The day of the Holy Innocents is a Catholic religious holiday that takes place on December 28 and is named in honor of the young children who were slaughtered by order of King Herod around the time of Jesus’ birth. These young victims were called Santos Inocentes or “Holy Innocents” because they were too young and innocent to have committed any sins. The Bible tells us that Herod, blinded by jealousy because of the arrival or the new king of Jews, committed this crime to guarantee there would be no other like himself. Although the feast remains on the Catholic liturgical calendar, today the religious aspect of it has been almost forgotten, while the pranks that became popular during the Middle Ages live on in combination with winter festivities of pagan origin.
How Holy Innocents Day Was Celebrated
As they did on Halloween, groups of children in towns all around Spain used to go from house to house asking for candy or cookies, making noise with spoons and anise bottles, and singing traditional Christmas songs. The request for food is called pedir el aguinaldo, which roughly translates as "to ask for a gift or a bonus." The children’s "payment" came in the form of sweets, such as mantecados, which are similar to sugar cookies, or crumbly almond cookies (called polvorones). This custom has faded, especially in large cities, but is still practiced in some of the smaller villages. Bakers in Spain even got into the mischievous act by making salty rather than sweet cakes in days gone by.
The Celebrations Today
The modern take on what was supposed to be a day of prayers and repentance is celebrated in Spain in different ways depending on where you are. But no matter your location on the peninsula, you will surely encounter tasty tapas, feast on an enormous meal, or munch on delicious sweets at bakeries and street stands. Holy Innocents Day is similar to April's Fools Day but much tastier as Spaniards take any opportunity to celebrate with food.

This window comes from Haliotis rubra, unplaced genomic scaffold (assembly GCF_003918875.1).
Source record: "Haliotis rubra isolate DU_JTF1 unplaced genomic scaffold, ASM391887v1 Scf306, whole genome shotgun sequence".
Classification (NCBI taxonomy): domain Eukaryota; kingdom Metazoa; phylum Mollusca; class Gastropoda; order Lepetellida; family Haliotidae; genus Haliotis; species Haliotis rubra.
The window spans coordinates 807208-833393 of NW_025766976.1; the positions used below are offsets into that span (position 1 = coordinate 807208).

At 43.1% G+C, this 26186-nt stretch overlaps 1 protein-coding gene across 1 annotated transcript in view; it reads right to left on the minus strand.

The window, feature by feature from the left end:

Many medium-sized cities have parades, carnivals, and even balls and fund-raising banquets to help kids in need; many others host small stands in their main squares selling food and funny playthings like wigs or masks to help people dress up for the occasion.
Today, most Spanish children play simple pranks like putting salt in the sugar bowl or sticking paper cut-outs on people's backs. These little practical jokes are called inocentadas, or "innocent jokes." However, unusual celebrations stemming from ancient traditions continue to be held, such as the “Flour Battle” that takes place in the streets of Ibi in Valencia, and the “Crazy People’s Dance” in Jalance, also in Valencia.
The most unusual celebration might take place in Setiles, where the focus is on the devil (a man dressed as such plays the part and walks around town) and a big Spanish meal for the village’s young men, which is prepared with people's food donations. The devil helps the young people convince any reluctant townspeople to give food, including Spanish chorizo and morcilla sausages, jamón Serrano, bread, and other goods. In the past, the donations were used to prepare and serve only those young men who came of age during the year, as well as the devil himself. However, today all the children of the town are invited to a big meal where either cordero asado (roasted lamb) or cochinillo asado (roasted pig) is the main course.
Embrace the Tradition
Hitting almost at the end of the year and placed between Christmas and New Year's Eve, Holy Innocents Day comes at a busy time for most. But that's no reason not to embrace this tradition and spend it with your family and friends.
If you've spent enough time in the kitchen preparing feasts this season, take a break from all that cooking and sit down to a simple Spanish dinner. Instead of convincing your neighbors to give up their food like the people of Setiles, or playing pranks on family, stop in at the local grocery store and pick up some Spanish chorizo and morcilla sausages; some slices of jamón Serrano and jamón Ibérico; honey and membrillo paste; a selection of Spanish cheeses; Marcona almonds; roasted tomatoes and peppers; Spanish olives; and fresh, crusty bread. The only prep time involves putting everything on display on a cheese platter. Then enjoy this delicious, not-so-innocent meal with a glass of Spanish wine. Finish it off it with one of these mouthwatering Spanish desserts, and salud!